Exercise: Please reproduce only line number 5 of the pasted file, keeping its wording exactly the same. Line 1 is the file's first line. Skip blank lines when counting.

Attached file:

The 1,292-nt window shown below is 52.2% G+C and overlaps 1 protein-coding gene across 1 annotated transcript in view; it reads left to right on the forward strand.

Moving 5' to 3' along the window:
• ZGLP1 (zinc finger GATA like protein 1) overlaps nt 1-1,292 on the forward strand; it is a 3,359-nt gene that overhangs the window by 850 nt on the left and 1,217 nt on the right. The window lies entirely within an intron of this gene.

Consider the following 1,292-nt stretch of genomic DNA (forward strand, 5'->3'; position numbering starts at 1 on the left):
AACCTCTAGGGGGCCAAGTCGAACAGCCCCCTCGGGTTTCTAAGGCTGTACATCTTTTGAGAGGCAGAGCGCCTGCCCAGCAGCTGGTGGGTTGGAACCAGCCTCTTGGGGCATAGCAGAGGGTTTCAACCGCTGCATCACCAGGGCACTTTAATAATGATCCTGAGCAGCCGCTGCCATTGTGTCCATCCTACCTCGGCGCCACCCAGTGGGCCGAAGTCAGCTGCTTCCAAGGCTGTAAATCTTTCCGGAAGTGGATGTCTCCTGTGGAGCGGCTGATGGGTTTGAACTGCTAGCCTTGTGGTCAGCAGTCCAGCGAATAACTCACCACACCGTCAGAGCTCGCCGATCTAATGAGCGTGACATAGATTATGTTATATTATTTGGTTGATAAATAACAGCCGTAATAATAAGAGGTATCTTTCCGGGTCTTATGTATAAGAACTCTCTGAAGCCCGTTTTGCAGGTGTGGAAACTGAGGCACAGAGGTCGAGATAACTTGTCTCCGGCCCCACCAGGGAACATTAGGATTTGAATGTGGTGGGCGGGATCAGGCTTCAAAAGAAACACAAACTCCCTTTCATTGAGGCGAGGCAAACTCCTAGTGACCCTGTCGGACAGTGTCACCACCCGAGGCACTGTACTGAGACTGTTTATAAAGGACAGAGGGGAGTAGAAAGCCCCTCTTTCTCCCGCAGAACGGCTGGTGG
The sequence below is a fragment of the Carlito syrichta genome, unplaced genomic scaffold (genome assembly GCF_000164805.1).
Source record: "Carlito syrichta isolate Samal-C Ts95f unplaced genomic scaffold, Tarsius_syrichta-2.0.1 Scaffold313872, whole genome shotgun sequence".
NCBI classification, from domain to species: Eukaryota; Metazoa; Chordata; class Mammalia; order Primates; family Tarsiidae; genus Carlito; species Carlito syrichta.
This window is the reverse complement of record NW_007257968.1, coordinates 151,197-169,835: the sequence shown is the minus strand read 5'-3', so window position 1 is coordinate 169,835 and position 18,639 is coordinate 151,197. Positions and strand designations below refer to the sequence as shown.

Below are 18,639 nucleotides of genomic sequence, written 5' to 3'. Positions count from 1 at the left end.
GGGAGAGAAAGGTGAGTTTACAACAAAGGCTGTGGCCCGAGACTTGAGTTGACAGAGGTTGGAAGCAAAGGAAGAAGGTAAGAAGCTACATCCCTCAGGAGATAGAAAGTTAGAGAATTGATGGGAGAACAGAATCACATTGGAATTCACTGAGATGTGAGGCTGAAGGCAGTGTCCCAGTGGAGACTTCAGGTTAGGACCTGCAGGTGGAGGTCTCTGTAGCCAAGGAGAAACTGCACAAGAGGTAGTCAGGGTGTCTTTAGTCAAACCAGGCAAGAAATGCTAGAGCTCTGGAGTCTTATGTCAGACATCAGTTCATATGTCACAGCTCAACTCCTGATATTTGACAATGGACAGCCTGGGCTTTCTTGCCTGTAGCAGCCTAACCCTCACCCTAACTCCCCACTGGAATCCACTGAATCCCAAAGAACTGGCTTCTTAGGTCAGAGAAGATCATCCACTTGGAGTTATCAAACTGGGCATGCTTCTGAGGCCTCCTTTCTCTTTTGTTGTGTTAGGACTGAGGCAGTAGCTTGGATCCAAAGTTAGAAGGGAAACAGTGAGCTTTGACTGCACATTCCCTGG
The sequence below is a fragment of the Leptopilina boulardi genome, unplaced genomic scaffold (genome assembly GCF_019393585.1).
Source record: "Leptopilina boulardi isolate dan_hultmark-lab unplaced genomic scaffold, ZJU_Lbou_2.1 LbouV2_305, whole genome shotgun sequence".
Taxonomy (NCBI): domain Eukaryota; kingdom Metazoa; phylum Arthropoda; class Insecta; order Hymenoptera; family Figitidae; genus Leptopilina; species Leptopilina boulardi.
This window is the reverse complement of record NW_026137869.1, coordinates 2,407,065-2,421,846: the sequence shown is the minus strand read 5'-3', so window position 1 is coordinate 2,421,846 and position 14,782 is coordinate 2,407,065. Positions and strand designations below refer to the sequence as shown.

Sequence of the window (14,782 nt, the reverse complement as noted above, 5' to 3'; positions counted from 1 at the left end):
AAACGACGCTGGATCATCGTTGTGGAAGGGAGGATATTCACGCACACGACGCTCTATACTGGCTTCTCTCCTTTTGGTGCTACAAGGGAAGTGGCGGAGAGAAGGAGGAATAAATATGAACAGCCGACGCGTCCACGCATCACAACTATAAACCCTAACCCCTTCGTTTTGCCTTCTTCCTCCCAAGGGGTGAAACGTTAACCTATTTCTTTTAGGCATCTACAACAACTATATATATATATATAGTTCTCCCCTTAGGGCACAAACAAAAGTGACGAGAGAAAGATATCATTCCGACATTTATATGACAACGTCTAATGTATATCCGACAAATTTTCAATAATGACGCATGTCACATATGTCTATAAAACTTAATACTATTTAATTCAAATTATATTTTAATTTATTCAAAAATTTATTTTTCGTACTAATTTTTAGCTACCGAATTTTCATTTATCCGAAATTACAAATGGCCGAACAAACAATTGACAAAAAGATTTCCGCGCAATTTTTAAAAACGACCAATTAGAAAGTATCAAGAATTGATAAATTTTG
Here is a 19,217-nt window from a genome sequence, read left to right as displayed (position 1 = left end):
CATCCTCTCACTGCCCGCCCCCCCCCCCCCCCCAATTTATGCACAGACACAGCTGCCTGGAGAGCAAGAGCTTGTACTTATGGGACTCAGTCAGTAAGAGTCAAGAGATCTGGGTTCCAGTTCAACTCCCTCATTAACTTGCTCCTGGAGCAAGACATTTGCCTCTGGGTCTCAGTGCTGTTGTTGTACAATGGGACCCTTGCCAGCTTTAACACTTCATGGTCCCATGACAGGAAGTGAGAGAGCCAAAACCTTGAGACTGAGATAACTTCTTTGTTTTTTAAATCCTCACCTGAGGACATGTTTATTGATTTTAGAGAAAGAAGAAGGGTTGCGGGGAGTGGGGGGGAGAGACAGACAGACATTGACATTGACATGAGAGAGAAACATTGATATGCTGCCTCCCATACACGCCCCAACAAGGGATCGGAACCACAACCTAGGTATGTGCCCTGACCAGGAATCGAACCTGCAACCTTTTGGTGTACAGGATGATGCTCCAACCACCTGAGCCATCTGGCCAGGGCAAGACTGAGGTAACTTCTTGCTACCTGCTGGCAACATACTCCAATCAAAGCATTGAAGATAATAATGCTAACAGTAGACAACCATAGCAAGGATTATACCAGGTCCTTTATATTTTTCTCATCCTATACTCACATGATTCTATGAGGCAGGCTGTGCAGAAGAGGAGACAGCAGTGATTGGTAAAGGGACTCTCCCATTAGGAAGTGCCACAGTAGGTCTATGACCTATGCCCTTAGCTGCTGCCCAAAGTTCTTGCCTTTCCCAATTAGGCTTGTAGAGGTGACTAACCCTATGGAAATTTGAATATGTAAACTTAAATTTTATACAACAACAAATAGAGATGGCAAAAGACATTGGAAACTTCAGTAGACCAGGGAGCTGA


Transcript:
AACCTCTAGGGGGCCAAGTCGAACAGCCCCCTCGGGTTTCTAAGGCTGTACATCTTTTGAGAGGCAGAGCGCCTGCCCAGCAGCTGGTGGGTTGGAACCAGCCTCTTGGGGCATAGCAGAGGGTTTCAACCGCTGCATCACCAGGGCACTTTAATAATGATCCTGAGCAGCCGCTGCCATTGTGTCCATCCTACCTCGGCGCCACCCAGTGGGCCGAAGTCAGCTGCTTCCAAGGCTGTAAATCTTTCCGGAAGTGGATGTCTCCTGTGGAGCGGCTGATGGGTTTGAACTGCTAGCCTTGTGGTCAGCAGTCCAGCGAATAACTCACCACACCGTCAGAGCTCGCCGATCTAATGAGCGTGACATAGATTATGTTATATTATTTGGTTGATAAATAACAGCCGTAATAATAAGAGGTATCTTTCCGGGTCTTATGTATAAGAACTCTCTGAAGCCCGTTTTGCAGGTGTGGAAACTGAGGCACAGAGGTCGAGATAACTTGTCTCCGGCCCCACCAGGGAACATTAGGATTTGAATGTGGTGGGCGGGATCAGGCTTCAAAAGAAACACAAACTCCCTTTCATTGAGGCGAGGCAAACTCCTAGTGACCCTGTCGGACAGTGTCACCACCCGAGGCACTGTACTGAGACTGTTTATAAAGGACAGAGGGGAGTAGAAAGCCCCTCTTTCTCCCGCAGAACGGCTGGTGG